It’s no disaster: assuming that the helicopter is airborne, the various lift forces and airflows act on the blades to keep them turning, so that they still generate lift. Not as much lift as when the engine is turning them, it’s true, but enough to stop the aircraft falling out of the sky and, in addition, to give he pilot some control.
Talking of torque
The idea of having spinning blades on top of the aircraft is all very well, but it creates another problem. The blades’ twisting in one direction has a reaction, which is that the helicopter itself wants to twist in the other direction.
Engineers have come up with a number of ways of counteracting this effect, but the only one that is in general use in helicopters is the tail rotor: this acts rather like a propeller. forcing the tail of the helicopter round in the opposite direction to the twist (or ‘torque’) generated by the main rotor.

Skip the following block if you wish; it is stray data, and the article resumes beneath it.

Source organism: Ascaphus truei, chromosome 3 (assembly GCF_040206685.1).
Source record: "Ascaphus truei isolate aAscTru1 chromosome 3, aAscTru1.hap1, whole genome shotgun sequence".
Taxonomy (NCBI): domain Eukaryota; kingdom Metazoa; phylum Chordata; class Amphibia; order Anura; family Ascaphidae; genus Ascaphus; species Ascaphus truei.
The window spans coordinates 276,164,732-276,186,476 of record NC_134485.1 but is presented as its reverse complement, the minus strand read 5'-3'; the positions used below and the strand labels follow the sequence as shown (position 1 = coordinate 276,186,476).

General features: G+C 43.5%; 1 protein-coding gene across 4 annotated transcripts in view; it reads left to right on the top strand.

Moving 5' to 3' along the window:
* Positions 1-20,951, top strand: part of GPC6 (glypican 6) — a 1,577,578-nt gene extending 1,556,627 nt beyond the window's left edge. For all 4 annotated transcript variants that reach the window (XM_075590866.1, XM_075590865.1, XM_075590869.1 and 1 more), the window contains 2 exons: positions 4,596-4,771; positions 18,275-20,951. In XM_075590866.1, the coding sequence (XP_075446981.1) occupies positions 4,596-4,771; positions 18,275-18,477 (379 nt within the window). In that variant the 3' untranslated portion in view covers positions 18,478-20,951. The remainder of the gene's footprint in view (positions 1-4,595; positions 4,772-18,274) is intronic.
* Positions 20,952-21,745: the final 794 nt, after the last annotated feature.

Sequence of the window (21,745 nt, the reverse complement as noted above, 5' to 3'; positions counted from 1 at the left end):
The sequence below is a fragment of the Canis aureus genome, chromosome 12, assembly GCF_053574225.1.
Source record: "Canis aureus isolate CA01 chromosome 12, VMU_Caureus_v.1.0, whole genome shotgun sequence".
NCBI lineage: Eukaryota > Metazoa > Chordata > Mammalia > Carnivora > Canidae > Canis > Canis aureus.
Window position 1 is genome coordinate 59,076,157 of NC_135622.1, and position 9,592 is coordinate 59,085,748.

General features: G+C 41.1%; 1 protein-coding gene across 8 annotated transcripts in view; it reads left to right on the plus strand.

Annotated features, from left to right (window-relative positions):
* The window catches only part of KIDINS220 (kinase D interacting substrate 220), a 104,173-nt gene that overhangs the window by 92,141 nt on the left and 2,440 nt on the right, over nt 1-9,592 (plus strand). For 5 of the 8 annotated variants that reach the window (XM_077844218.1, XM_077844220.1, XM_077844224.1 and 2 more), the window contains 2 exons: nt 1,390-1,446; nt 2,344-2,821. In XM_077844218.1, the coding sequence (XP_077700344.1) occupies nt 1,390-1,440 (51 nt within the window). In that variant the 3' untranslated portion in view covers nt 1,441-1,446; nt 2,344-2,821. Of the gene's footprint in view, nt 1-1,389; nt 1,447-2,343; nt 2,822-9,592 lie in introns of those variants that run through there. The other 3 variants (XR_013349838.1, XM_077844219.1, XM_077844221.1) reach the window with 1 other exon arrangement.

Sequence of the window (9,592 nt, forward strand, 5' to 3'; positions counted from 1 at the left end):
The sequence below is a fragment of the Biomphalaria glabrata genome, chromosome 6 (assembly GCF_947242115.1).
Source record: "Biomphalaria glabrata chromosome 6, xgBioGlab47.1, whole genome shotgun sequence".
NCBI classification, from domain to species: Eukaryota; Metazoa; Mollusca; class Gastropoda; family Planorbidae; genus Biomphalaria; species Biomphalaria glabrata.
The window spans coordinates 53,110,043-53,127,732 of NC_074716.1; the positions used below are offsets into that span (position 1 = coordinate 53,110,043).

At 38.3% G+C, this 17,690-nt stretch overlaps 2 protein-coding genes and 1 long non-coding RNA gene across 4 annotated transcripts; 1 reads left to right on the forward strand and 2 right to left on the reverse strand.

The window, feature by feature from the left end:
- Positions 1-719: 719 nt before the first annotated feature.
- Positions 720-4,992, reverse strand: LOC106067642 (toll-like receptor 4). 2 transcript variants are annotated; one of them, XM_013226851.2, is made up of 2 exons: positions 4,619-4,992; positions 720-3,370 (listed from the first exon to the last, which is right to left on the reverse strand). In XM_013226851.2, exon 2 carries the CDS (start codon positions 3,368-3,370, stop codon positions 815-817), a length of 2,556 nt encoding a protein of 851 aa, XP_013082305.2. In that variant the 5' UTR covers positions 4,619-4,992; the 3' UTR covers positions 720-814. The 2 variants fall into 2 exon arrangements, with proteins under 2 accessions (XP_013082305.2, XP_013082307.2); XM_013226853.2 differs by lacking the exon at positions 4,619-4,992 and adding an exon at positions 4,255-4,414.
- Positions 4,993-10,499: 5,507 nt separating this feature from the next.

One skill of helicopter piloting lies in balancing the main and tail rotor effects using the pedals. These alter the pitch of the tail rotor blades, and so vary the amount of ‘anti-torque’ effect on the aircraft, which means that the pilot can slowly spin the helicopter round on the spot.
Finding your way round
While you’re doing these advanced exercises, your instructor will also begin to introduce a navigational element into your lessons. You’ll be expected not just to be able to fly the helicopter, but also to know where you are as you are doing it.
As your confidence increases, you will find that it all becomes much easier, until eventually you are ready to take – and pass – the helicopter PPL flight test, and you are a fully-fledged helicopter pilot.